Information about the author.
With their scalpel-sharp prose and unflinching gaze, the stories in Bloodletting and Miraculous Cures introduce a powerful new voice in Canadian fiction.
In Bloodletting and Miraculous Cures, Vincent Lam holds in delicate and skillful tension black humour, investigations of both common and extraordinary moral dilemmas, and a sometimes shockingly realistic and matter-of-fact portrait of today’s medical profession.
He brings to vivid and convincing life the disparate but interdependent worlds of school and home, heartbreaking young love and life-altering fear in stories that introduce us to Fitz, Ming, Chen, and Sri, young medical school students and doctors in Toronto. …[more]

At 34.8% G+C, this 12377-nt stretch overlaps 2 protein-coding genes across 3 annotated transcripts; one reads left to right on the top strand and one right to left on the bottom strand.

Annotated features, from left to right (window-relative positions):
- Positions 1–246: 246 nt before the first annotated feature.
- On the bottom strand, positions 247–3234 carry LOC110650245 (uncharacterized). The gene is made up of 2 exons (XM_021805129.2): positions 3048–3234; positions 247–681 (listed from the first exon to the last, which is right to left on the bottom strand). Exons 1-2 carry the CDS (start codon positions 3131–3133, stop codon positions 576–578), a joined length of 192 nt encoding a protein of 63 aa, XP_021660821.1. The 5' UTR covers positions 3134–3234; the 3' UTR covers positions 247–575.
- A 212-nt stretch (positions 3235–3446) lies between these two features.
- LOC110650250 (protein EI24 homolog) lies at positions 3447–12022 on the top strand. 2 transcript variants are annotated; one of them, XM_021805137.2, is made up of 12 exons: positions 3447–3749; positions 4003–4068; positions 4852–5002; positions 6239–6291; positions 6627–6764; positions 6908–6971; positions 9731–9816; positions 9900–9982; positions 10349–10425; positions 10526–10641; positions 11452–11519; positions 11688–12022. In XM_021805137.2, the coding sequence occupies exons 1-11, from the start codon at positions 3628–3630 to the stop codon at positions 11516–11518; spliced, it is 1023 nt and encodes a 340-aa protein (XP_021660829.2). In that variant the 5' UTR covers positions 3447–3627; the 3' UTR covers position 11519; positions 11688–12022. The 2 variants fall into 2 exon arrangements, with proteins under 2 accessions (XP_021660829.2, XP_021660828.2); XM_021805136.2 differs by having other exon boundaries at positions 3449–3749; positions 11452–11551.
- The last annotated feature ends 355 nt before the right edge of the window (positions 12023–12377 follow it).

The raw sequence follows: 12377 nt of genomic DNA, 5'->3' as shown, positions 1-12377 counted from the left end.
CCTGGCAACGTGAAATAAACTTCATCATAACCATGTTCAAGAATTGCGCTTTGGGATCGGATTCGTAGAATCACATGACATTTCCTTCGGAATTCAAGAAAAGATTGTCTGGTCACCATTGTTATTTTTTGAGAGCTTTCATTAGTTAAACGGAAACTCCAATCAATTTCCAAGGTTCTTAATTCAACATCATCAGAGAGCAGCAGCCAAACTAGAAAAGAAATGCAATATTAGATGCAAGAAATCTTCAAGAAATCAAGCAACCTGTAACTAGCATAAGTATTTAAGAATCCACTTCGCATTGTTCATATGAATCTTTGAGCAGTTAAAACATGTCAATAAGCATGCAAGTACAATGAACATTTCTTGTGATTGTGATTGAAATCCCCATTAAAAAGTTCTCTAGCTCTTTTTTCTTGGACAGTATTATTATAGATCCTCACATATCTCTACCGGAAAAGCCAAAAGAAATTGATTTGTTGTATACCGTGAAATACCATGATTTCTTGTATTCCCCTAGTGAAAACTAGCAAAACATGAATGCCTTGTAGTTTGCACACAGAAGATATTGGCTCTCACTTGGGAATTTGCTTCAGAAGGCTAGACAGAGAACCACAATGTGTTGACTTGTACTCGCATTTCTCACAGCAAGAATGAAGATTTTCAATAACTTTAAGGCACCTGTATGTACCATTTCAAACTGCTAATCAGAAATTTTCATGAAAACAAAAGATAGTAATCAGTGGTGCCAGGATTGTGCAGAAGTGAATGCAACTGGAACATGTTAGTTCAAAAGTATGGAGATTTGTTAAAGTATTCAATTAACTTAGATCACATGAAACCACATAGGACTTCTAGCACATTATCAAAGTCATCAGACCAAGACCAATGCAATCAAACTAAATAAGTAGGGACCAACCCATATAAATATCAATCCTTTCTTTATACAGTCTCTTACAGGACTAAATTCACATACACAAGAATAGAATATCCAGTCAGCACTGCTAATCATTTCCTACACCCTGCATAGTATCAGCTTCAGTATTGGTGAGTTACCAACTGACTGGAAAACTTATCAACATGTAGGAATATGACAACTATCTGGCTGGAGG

A superbly crafted, highly suspenseful, and deeply affecting debut novel about one man’s loyalty to his country, his family and his heritage.
Percival Chen is the headmaster of the most respected English academy in 1960s Saigon, and he is well accustomed to bribing a forever-changing list of government officials in order to maintain the elite status of his school. Fiercely proud of his Chinese heritage, he is quick to spot the business opportunities rife in a divided country, though he also harbors a weakness for gambling haunts and the women who frequent them. He devotedly ignores all news of the fighting that swirls around him, but when his only son gets in trouble with the Vietnamese authorities, Percival faces the limits of his connections and wealth and is forced to send him away. …[more]